Cyber attackers using the online calendar tool Calendly are phishing Microsoft users into handing over their credentials. Calendly is a popular app with Zoom integration that allows people and companies to plan meetings, appointments, and events. It enables users to browse all available slots in the organiser’s calendar and select a time window that suits both participants.
The malicious users are sending Calendly-generated phishing emails to victims who receive a new document, but the link hidden inside a “Preview Documents” button opens a false Microsoft login page that collects the victim’s login details. To save the cybercriminals time sorting through emails with errors, the fake login window invites victims to type password twice, saying they typed it incorrectly the first time.
Calendar applications, such as Calendly, are frequently left open in random tabs and can merge with other apps or programmes, making attacks via their platforms stealthier and more convincing (A new phishing technique has developed that is quite dangerous) than standard phishing attempts. The Calendly phishing attack, which began in February 2022, is targeted against subscribers of Google Workspace and Microsoft 365.
Phishing attack using Calendly
A newly discovered credential harvesting operation that misused Calendly, a freemium calendaring hub, by injecting malicious URLs on calendly.com. Calendly allows customers to establish free accounts without having to provide credit card information, which black hats love.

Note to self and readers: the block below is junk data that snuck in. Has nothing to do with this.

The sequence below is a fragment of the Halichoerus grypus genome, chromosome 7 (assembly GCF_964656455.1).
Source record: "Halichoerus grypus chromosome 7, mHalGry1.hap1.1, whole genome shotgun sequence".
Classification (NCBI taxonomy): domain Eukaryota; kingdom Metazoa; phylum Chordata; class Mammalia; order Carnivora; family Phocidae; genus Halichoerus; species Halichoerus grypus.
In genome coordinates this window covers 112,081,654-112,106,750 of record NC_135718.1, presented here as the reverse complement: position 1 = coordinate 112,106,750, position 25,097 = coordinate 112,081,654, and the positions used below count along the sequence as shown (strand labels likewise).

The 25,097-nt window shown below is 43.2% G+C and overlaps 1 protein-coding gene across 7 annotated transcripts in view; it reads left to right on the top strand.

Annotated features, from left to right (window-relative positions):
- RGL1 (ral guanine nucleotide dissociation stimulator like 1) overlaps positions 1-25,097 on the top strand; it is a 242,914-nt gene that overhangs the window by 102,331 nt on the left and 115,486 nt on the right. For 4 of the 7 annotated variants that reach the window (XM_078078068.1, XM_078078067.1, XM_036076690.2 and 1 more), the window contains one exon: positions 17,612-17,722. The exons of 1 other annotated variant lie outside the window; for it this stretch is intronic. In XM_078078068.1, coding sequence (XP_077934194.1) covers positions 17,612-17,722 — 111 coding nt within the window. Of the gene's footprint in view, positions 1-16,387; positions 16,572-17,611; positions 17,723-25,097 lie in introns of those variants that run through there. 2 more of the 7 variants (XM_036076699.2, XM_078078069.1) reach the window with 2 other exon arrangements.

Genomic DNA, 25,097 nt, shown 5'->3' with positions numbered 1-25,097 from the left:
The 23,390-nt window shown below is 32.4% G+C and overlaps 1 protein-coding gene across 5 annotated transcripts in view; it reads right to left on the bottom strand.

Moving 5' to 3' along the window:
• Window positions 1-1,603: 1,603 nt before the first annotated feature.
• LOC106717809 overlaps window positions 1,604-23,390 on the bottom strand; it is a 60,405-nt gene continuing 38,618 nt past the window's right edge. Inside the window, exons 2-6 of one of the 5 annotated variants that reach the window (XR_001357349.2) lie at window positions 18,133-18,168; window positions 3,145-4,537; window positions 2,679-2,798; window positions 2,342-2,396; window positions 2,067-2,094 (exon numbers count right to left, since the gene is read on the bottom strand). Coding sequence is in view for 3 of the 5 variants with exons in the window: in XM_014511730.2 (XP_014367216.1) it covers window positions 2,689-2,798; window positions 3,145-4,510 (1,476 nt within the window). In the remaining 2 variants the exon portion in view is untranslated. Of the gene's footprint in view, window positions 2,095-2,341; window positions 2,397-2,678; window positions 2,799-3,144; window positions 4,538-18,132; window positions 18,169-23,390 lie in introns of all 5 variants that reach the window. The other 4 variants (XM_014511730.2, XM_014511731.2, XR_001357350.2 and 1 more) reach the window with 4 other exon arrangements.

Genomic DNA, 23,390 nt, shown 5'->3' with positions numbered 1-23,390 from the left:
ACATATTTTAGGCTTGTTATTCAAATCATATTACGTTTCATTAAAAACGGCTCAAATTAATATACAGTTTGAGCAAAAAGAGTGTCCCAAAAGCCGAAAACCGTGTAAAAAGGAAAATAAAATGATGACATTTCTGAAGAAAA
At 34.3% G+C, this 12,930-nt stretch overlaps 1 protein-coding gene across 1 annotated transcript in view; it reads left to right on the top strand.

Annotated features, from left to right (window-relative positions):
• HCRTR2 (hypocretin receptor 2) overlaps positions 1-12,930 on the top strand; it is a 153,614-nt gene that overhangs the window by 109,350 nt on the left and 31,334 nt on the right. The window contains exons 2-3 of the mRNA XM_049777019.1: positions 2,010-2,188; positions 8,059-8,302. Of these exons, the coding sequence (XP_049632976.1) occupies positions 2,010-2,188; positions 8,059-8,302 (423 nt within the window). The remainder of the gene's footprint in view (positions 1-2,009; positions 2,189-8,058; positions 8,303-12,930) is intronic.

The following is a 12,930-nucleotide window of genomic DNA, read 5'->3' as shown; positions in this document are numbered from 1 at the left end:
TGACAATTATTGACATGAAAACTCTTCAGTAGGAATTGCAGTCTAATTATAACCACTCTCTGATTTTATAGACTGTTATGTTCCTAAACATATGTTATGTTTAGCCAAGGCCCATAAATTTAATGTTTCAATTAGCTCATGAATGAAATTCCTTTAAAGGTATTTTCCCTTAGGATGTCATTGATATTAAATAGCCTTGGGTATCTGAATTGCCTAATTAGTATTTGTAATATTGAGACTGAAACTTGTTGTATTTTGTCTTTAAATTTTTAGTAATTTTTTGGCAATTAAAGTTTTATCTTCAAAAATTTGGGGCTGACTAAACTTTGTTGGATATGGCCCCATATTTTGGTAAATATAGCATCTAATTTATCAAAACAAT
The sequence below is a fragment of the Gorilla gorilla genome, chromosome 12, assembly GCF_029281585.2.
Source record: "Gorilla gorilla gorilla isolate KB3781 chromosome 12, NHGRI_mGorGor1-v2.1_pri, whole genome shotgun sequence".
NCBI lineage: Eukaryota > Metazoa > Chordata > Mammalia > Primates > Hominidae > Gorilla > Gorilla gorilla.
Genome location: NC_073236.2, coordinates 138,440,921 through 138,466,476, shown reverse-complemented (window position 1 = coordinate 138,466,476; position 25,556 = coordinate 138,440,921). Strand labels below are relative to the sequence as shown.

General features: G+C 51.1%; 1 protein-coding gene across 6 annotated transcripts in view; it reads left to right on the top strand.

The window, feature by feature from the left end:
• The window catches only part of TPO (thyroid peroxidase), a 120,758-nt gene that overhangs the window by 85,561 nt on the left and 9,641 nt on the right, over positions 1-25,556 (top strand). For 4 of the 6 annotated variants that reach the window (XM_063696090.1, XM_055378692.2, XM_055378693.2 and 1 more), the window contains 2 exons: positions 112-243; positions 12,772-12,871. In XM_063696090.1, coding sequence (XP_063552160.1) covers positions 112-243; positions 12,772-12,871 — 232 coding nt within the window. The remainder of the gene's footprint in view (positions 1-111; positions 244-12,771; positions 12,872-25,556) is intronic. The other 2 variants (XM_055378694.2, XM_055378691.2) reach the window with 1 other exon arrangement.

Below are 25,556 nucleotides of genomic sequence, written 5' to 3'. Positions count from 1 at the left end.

The threat actors exploited a Calendly tool that allows users to make customised invite emails as well as a “Add Custom Link” option to include a malicious link on the calendar to produce these emails.
Calendly’s invite pages can be customised. Phishers used fax features to construct a false fax document notice in this case (number of pages, file size). They placed a malicious link on the event page using the Add Custom Link tool.
Researchers took the bait and clicked on the link, entering a fictitious username and password on the phishing site. Any credentials provided in the box will be sent directly to the threat actors, while the victim will be asked to re-enter them due to incorrect password. To reduce the chances of the victim detecting the intrusion, after the second try, the victim is automatically redirected to the domain of the email account they entered.
The “replace” method replaced the old malicious URL with a new, safe one after two failed login attempts. The phishing site was not stored in the browser’s session history when the black hats (attackers) used the replace() technique. The user will be unable to redirect to the phishing site by using the back button.
What to keep an eye out for?
The application is intended to protect users from phishing attempts by including built-in security technologies such as a next-generation web application security system, unusual traffic pattern notifications, and malicious IP tracing tools.
Having antivirus software installed is usually a smart idea. Phishing is one approach widely used to deliver malware that might compromise your computer security.
To prevent unwanted access to their email accounts, the company suggests that customers install two-factor authentication systems (2FA). Customers should also use a password manager, according to Calendly, for further security.
Staff should be trained on a regular basis and actively send out simulated phishing emails on a regular basis to check whether employees can recognise these potentially damaging attacks.
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